News

Man who fell from Newtownards flat was convicted gang rapist

NewsBy Steven Moore
Newtownards death Dessie Mee
Newtownards death Dessie Mee

A man who fell to his death in suspicious circumstances this week was a convicted gang rapist, we can reveal.

Cops investigating the death of 45-year-old Dessie Mee are looking into his extensive criminal record for potential clues as to what might have happened to him.

They include rape, aiding and abetting rape, sex with a female aged under 14, armed robbery, hijacking, assault and false imprisonment – but all committed under a previous name.

For we can reveal Mee, whose body was found outside Millers House in Newtownards on Tuesday night, used to go by another name.

Sources who knew him have confirmed he was always known as Dessie Gallagher around east Belfast where he committed many of his crimes.

But it’s understood he changed his name to Mee, the name of his half-siblings, when he moved to Newtownards so people wouldn’t discover his terrible past.

We have been told some members of his close family were surprised when they saw his picture and name in the press as they had always known him as Dessie Gallagher.

Surprisingly the PSNI has not released his previous name in any of its appeals for help about what happened.

“It’s very strange they have told the public his name was Dessie Mee because most people who knew him, knew him as Gallagher and if they wanted the public’s help you’d think they’d let them know that,” said a source.

“Dessie had a very dark past and I’m sure the police are looking into all his past crimes to see if anything comes up to help with what happened.”

Two men and a woman arrested in connection with the death were released on bail pending further inquiries.

Police said he left the flat by an upstairs window but they did not know whether or not he had been pushed.

Security sources have told the Sunday World that while the investigation will have to look at all of his past crimes they are more likely focusing on his most recent crimes and what was described as his “associations”.

In December 1989 William Desmond Gallagher was sentenced to 12 years for a raft of charges including rape.

It related to a shocking incident where Gallagher, aged 19 at the time, and two accomplices subjected a young couple and their friend to a terrifying attack after breaking into their east Belfast flat claiming to be from the UVF.

Wearing balaclavas and armed with weapons including a gun and a pool cue the men knocked the two young men unconscious before taking it in turns to rape the 19-year-old woman repeatedly.

He pleaded guilty to a series of offences as well as a number of burglaries he had committed on previous dates.

During sentencing the trial judge said: “These offences are of the utmost gravity, particularly because the defendant subjected a young woman to a horrible and degrading experience.”

Gallagher later lost an appeal against the 12-year sentence.

But Gallagher also had convictions for having sex with two girls – one aged under 17 and another aged under 14 as well as counts of assaulting police, disorderly behaviour and criminal damage.

Sources say Gallagher, despite his list of sex crimes being known by some, was allowed to live in the West Winds estate and was protected by loyalist paramilitaries.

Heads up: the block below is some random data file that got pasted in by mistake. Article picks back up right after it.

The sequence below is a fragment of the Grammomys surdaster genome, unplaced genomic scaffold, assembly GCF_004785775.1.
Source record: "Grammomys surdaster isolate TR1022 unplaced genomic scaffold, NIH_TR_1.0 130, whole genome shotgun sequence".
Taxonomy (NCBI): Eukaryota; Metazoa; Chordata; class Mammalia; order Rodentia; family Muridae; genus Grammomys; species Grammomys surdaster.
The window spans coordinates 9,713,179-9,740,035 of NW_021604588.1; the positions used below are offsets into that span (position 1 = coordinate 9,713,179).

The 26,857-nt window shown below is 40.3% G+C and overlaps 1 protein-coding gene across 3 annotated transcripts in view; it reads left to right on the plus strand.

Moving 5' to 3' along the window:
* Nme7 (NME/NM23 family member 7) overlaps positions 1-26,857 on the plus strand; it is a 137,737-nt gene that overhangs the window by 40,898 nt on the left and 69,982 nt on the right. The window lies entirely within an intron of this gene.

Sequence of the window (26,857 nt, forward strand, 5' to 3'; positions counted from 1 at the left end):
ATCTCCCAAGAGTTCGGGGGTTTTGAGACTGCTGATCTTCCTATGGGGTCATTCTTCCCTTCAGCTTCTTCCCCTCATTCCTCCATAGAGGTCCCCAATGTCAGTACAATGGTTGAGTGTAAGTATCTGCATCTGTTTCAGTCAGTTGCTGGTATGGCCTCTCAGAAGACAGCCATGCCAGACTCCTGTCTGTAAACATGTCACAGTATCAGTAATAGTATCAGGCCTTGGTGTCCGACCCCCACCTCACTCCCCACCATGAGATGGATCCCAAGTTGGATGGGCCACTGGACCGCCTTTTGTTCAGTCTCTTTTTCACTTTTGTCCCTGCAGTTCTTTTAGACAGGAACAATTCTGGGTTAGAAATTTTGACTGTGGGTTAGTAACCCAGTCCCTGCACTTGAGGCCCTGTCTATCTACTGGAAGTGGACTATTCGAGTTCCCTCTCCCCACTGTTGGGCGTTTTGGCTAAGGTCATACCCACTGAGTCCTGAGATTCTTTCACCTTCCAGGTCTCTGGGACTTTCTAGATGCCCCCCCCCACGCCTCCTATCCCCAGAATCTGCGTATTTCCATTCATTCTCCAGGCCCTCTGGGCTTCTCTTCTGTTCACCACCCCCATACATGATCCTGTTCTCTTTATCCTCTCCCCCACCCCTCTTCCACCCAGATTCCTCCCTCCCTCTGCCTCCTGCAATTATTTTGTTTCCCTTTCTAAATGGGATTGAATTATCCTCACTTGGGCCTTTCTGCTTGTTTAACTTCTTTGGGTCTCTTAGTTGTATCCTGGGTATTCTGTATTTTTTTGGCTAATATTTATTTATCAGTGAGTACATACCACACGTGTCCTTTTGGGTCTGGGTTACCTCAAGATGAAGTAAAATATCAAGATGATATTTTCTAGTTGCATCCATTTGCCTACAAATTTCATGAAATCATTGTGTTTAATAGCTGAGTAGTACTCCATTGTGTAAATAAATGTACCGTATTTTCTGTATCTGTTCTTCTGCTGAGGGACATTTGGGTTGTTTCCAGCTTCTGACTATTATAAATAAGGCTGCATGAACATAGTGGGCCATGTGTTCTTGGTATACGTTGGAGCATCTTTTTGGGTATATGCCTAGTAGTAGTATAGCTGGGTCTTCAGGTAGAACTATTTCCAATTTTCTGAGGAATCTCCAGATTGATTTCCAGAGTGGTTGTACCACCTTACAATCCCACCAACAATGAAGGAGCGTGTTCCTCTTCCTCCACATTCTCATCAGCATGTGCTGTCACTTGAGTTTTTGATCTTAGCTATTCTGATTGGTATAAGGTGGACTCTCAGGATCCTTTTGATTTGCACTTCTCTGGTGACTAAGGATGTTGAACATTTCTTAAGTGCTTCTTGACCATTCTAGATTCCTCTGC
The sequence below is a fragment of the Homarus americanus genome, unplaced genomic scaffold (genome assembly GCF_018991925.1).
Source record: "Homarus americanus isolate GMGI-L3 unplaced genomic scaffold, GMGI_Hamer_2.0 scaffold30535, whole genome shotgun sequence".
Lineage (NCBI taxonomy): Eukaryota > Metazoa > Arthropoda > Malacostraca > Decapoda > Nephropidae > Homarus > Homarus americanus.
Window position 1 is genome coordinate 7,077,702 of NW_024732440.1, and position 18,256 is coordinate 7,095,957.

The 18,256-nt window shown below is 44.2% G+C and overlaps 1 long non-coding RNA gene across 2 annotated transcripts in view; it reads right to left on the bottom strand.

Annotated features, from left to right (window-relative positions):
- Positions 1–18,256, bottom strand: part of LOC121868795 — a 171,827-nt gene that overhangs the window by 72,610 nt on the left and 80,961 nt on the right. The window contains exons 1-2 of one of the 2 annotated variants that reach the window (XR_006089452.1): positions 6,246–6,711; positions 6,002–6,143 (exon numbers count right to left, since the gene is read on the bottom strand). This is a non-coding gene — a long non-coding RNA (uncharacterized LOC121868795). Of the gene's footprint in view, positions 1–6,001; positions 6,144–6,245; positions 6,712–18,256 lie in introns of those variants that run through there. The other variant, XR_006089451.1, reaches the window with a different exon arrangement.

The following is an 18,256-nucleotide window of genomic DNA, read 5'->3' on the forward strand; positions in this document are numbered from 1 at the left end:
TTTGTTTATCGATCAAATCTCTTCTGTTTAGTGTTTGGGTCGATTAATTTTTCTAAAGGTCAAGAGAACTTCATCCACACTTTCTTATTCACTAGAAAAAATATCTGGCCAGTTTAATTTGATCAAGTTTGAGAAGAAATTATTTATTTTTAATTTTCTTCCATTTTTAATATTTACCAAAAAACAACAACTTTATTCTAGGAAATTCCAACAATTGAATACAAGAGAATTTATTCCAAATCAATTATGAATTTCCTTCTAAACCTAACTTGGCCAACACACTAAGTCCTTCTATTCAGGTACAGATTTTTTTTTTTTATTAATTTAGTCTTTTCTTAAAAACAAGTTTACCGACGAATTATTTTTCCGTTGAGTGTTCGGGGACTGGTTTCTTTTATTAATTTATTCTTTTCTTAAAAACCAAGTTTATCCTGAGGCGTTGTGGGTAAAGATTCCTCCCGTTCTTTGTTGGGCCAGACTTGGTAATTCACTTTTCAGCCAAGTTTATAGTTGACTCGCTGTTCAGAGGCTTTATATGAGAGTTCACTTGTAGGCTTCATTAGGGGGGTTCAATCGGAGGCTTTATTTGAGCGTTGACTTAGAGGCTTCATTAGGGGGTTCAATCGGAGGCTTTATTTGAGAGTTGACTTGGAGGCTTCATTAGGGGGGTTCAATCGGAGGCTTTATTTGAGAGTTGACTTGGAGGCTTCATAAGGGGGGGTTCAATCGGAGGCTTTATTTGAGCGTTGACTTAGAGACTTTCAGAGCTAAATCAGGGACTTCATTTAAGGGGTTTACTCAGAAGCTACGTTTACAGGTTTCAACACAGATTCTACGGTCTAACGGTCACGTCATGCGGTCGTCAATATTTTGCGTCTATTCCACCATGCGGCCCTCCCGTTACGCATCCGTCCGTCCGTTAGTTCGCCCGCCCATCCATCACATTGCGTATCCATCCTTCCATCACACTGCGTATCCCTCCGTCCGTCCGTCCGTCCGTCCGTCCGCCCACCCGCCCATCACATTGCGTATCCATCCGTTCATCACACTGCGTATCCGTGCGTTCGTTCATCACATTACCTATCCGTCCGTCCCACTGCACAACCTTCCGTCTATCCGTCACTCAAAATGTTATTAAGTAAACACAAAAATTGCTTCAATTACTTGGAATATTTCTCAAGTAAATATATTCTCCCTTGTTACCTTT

Gallagher/Mee captured on CCTV shortly before his death 

And in 2003 he made legal history when he became the first person in Northern Ireland to be sentenced to life for an offence other than murder.

At that time, aged 33 and still using the name Gallagher, he was jailed for a frightening robbery at a fast food restaurant at Connswater Retail Park, east Belfast.

He was high on glue and threatened to shoot the restaurant manager in the head before getting away with £240 in cash.

Judge Anthony Hart ruled it was “essential for the protection of the public that a life sentence be imposed”.

When later questioned, Gallagher claimed “he couldn’t remember anything about the incident”.

Judge Hart said in normal circumstances a sentence of five years for such a crime would have been imposed upon a guilty plea, “were it not for the aggravating factor of the accused’s record”.

He added: “He is a very dangerous and violent man who has repeatedly reoffended whilst under a suspended sentence, whilst on licence, whilst on probation and whilst on temporary release from prison.

“His reoffending has been constant and lasted for many years until the present day. He is addicted to alcohol, illegal drugs and solvents and this addiction is plainly a major factor in his reoffending.

“I am satisfied from his unwillingness to confront this effectively that he is, and will remain for the foreseeable future, a serious danger to the public.”

The judge ruled that Gallagher should serve at least eight years before being considered for release although Gallagher later won an appeal against the life sentence and instead was ordered to serve eight years.

During that trial the court heard how Gallagher had an “extremely unstable family background” and was “raised in a household characterised by parental violence and conflict, alcohol abuse and inadequate and inconsistent parenting”. 

The appeal court was also told: “The family were known to social services on account of these problems. Despite these inauspicious circumstances, the appellant’s siblings have moved on to stable and worthwhile lives but the appellant has frequently been involved in criminal activity.”

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